With daily return flights starting at just £48 (2400 baht, low season, booked well in advance) from Air Asia, Yangon now counts as a viable excursion/visa run from Bangkok. This fact hasn’t gone unnoticed by locals either; I met dozens of Thais, Malays and Chinese taking a long weekend in the city.
Arriving in Yangon the first thing you think is, hell the plane took a wrong turn and I’m in Bombay or Calcutta, Indian architecture, tea shops, chapatti stalls, Bollywood cinemas and dirt lots of dirt. Only difference the locals are about the most chilled out you’lle ever meet. Then you remember Burma wasn’t a separate colony but part of British India, so had the same architects.
There is a plethora of stuff to do, shopping in the markets or city centre where prices are the most jaw droppingly cheap I’ve ever seen. The Sukura Tower offers a stunning view of the city from the overpriced restaurant at the top, (200 baht + per dish) we had drinks only, 80-100 baht each but the location so great we stayed for seconds. Temples litter the city draped in gold like no other place on earth, Chinatown was disappointingly bereft of traditional architecture but the colossal British colonial public buildings made up for it. The location of Ang Sung Suu Kyi’s house is also visit-able and the road bloc that keeps her under house arrest a curiosity itself for its punyness and lack of security alone.
Eating in the city is both surreal and pleasantly surprising, with a better selection of foreign food than Bangkok. Restaurants range from Italian to Mexican, and Japanese, Korean and Indian restaurants are everywhere being the staple cuisines of the locals along with the differing regional dishes. On top of this street stalls and tea shops sell an unimaginable variety of foods you never imagined existed, the variety is enormous but the prices not. Western fast food chains can’t trade in the country but that hasn’t stopped Burmese imitation chains from appearing, such as Pizza Corner and Tokyo Fried Chicken. Service too is surprising, at even the most basic guest house you’lle be treated like you’re at a 5 star hotel, opening doors, unbrellering you to the taxi, and of course Burmese are the friendliest and most honest people in any country you’ll ever visit.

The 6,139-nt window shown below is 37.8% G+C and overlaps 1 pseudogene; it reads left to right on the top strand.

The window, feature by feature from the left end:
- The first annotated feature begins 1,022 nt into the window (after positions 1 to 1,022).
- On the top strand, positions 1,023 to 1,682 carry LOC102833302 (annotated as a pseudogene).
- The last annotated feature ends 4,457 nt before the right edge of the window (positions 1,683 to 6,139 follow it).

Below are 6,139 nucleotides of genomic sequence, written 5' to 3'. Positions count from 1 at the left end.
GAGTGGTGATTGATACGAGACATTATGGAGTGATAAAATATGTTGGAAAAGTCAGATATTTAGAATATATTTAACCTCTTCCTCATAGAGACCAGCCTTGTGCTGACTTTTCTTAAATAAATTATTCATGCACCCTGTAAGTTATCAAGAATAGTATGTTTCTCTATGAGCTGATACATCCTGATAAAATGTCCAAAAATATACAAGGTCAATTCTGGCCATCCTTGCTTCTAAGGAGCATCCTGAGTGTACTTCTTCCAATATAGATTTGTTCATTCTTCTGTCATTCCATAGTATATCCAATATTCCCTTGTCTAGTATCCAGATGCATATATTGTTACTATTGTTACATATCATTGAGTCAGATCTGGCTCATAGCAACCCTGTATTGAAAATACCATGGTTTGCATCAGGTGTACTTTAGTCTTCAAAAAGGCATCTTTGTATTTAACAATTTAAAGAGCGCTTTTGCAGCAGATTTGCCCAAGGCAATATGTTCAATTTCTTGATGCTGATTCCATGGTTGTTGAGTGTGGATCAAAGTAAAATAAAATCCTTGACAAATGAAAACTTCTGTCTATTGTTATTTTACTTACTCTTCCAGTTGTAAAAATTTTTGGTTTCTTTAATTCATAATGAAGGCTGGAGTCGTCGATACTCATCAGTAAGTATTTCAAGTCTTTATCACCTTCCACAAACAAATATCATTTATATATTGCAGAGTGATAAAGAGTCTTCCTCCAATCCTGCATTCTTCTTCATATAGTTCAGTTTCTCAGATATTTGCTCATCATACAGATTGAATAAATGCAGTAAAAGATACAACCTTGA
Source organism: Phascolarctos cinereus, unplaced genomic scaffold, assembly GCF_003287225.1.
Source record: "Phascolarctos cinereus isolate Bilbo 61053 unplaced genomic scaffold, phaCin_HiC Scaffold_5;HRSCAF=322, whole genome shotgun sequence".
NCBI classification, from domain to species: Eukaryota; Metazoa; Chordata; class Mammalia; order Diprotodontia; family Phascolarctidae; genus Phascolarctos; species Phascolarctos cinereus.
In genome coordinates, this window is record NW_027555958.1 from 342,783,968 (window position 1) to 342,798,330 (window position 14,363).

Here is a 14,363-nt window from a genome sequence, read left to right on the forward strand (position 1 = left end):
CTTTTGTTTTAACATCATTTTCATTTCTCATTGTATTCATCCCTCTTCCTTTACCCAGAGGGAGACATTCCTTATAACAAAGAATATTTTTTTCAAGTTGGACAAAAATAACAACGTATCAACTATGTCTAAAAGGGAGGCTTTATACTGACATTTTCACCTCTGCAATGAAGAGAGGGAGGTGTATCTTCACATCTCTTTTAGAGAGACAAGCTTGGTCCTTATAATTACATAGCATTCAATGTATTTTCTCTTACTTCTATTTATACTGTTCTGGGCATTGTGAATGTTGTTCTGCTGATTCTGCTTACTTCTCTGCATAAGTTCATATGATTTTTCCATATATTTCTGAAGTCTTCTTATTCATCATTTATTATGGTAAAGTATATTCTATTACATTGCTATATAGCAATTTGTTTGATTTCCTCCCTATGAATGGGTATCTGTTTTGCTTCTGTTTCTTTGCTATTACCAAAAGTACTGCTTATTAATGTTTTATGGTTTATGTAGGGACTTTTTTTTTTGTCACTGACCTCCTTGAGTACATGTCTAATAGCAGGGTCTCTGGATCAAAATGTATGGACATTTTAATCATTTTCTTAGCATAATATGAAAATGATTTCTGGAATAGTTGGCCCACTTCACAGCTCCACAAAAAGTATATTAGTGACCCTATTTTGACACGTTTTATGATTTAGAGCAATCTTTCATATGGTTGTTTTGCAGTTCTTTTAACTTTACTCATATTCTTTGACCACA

The main reason to visit Yangon is Swedagon Pagoda, the greatest Buddhist monument on earth and easily as spectacular as the pyramids or Taj Mahal. However this awesome monument deserves a later blog all to itself so I will cover it in Part Two.
To any armed robber or gangsters who happen to be fans of my blog. If you’re planning a heist might I suggest the National Gems Museum. Burma is perhaps the most gems rich country on earth, the museum boasting arguably the finest collection and no security whatsoever. Less a museum and more a large square room, the exhibits are housed in old style wooded tables with glass tops. The museum is more than just a collection of gems and it has three distinct sections. One side is mined minerals in their raw state, much out of cabinets, everything from iron ore, silver, platinum, zinc, marble, onyx, coal to precious stones, a giant geologists wet dream collection with hundreds of exhibits. In the middle are the precious gems collections with examples of every kind found in Burma natural, in state and polished. The collection includes the largest ruby in the world (think coffee mug), the largest sapphire, largest star sapphire and some smaller ones only the size of tennis balls.
The final part of the museum is the jade section with exhibits of giant pieces of stone and fine carvings. Being the only tourist who had visited the place for some time, one of the several all-female staff who spoke excellent English decided to give me a personal tour of the place. Seeing a stunning 15 piece immaculately carved black jade tea service next to a smaller less impressive 7 piece translucent green one, I asked her the price, judging this to be the finest of the jade exhibits, to which she replied $4000, leaving me amazed by how cheap, but hastily added the green one next to it was worth $24 Million. Guess I’d better really not try buying gems.